Two months ago, normal life ceased to exist. We all quickly became acclimated to new phrases like “social distancing” and “essential workers”. I pray for the people who didn’t already have enough toilet paper and soap at home! Let’s face it– life got weird, quick! We soon came to realize not everything we thought we needed was really necessary. But we also learned there were some items that became essential we might not have thought about previously.

In my house, the item I now dread running out of is sidewalk chalk. I bought a case on a whim during a panic-induced shopping excursion after it was announced that school was out “until further notice”. Along with grocery items, cleaning supplies, and stamps (I foresaw lots of letter-writing in our future), I was on the hunt for anything and everything that might keep a preschooler entertained and didn’t require batteries. I bought a lacrosse set, baseball bat and tee, board games, and one of only 2 packs of sidewalk chalk I saw on the shelf. Oh, how I wish I’d gotten them both!

our very first hopscotch course

On a sunny afternoon early on in quarantine, T and I were relaxing on the porch swing when she uttered those dreaded dearly loved words: “Mommy, play with me.” I saw the chalk that had not been opened yet and instantly thought, “Hopscotch!” I drew some boxes on the street (we unfortunately don’t have sidewalks in our part of the neighborhood) and had her assist me in writing the numbers. Then I introduced her to the most basic version of hopscotch– just jump in the boxes.

Oh my gosh! She was hooked instantly. Our simple little course soon started getting longer and more complex. It started to include paths to follow, images to jump over or to, tasks to complete. We have themes. If it rains, that means we are on the street as soon as it’s dry, drawing a new (and different) course.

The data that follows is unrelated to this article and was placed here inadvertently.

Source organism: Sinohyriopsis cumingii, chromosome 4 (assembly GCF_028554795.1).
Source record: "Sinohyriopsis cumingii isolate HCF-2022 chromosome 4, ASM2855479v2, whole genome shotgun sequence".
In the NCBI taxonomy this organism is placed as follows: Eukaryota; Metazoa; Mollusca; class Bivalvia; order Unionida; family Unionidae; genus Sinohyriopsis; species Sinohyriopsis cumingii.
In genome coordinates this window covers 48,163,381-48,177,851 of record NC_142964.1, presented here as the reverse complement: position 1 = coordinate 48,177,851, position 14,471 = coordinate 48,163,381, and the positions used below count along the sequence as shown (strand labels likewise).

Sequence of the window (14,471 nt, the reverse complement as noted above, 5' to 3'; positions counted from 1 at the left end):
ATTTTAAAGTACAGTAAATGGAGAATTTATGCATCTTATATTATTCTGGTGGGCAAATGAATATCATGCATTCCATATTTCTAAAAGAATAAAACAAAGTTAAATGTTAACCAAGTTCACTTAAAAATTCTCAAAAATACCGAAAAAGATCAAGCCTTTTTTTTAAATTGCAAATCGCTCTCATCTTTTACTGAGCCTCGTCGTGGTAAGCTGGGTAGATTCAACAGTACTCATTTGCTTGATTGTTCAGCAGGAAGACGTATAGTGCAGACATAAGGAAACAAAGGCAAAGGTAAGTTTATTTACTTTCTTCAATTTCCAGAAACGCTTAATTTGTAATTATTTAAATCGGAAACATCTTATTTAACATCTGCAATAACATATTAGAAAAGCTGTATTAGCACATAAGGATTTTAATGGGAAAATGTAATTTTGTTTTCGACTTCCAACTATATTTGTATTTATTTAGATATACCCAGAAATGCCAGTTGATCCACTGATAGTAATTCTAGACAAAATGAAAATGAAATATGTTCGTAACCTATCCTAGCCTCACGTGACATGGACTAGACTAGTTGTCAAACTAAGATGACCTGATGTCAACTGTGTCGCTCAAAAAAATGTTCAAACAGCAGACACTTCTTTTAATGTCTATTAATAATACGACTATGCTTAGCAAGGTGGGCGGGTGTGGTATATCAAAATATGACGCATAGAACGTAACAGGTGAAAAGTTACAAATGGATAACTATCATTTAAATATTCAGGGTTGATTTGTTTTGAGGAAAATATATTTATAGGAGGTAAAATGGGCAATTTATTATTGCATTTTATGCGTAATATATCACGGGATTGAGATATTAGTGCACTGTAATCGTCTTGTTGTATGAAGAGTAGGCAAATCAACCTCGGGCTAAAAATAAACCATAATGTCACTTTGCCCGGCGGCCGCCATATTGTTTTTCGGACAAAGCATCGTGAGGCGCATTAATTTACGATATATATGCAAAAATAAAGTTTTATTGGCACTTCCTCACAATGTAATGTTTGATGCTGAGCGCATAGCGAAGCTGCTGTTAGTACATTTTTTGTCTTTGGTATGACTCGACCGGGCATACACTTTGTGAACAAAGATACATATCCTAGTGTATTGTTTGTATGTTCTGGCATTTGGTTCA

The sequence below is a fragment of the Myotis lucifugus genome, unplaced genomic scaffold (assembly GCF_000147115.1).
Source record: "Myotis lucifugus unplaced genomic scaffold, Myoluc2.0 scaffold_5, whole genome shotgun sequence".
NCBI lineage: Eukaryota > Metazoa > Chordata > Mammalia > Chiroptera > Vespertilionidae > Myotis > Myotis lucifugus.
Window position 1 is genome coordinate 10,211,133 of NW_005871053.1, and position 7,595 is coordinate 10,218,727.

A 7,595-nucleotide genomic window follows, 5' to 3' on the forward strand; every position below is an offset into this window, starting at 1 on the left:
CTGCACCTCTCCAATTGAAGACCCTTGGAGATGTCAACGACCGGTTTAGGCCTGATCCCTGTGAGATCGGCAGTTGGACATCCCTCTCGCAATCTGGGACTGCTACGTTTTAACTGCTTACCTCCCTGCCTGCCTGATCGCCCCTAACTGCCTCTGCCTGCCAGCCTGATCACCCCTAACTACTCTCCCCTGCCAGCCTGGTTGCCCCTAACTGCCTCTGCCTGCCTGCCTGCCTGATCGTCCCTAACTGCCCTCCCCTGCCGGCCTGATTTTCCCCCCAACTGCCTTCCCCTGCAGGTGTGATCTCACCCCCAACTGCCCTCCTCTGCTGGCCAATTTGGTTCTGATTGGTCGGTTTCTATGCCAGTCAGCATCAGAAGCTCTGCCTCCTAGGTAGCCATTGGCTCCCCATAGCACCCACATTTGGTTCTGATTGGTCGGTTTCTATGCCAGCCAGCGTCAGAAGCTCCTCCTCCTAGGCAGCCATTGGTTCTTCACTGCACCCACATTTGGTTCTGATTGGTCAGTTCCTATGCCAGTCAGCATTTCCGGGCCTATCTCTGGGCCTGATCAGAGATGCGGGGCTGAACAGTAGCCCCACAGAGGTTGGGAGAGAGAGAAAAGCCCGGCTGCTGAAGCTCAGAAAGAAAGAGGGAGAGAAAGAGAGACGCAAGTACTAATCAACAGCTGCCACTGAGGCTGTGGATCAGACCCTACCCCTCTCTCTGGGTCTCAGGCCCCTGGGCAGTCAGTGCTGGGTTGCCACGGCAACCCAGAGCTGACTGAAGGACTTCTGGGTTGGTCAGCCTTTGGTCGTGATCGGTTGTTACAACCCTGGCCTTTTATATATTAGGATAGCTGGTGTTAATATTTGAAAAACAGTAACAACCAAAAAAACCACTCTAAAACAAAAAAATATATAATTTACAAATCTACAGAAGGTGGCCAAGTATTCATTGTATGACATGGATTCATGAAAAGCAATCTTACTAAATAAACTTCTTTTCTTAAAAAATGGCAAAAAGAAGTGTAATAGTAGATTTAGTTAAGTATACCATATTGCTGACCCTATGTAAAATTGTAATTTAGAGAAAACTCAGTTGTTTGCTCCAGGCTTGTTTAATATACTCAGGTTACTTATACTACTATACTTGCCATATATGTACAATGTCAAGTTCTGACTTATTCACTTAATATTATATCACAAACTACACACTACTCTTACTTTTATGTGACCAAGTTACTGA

increasingly complex
help Harry catch the snitches
follow the trail, jump over the mud puddles

And it’s not just hopscotch. We also spent an afternoon writing “fun facts” around the neighborhood. Another day, we went to every stop sign in our loop and wrote song lyrics that started with the word “stop”.

My daughter has a new-found love for everything Pokemon, so we’ve started walking around the neighborhood and “hiding” various Pokemon characters for the neighbors to “find”. Last weekend (and this is not an exaggeration at all, I promise), we spent TWO HOURS walking around the half-mile loop where we live, drawing Pokemon characters.

It’s gotten ridiculous, and has started to gain some attention in our fairly quiet neighborhood. People have even stopped to ask if we would draw things in front of their houses.

I almost panicked recently because we were almost of out chalk (the kit I bought had something like 60 pieces in it!). I had searched all the local stores and discovered that apparently other people also considered sidewalk chalk essential– it was nowhere to be found. Luckily my mom was able to order us a case of 128 pieces (of which we’ve already gone through about half!). 

I’m not sure anything I’ve received in the mail has ever made me happier

It has been A LOT of fun, but I would be lying if I didn’t say I’m glad when it doesn’t rain for a few days and I can just enjoy the work we’ve already done. Hopscotch, and chalk-art in general, has been a new bonding activity between my daughter and me. 

If I had to do the last 2 months over again, the only thing I would change would be buying both boxes of chalk when I had the chance!

What surprising new items have become “essential” in your home?

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Originally from Dauphin Island, AL, I am a stay-at-home mom who likes to do anything other than just stay at home. My husband and I have lived in 5 states together and are in the Atlanta area now for the second time. I have a Master’s degree from GSU in Multiple and Severe Disabilities and was a special education teacher for 8 years before deciding to work with adults with autism and then becoming a SAHM. I now work as a preschool teacher and fitness instructor. I enjoy spending time with my daughter at parks, libraries, and anywhere else that we can explore our world.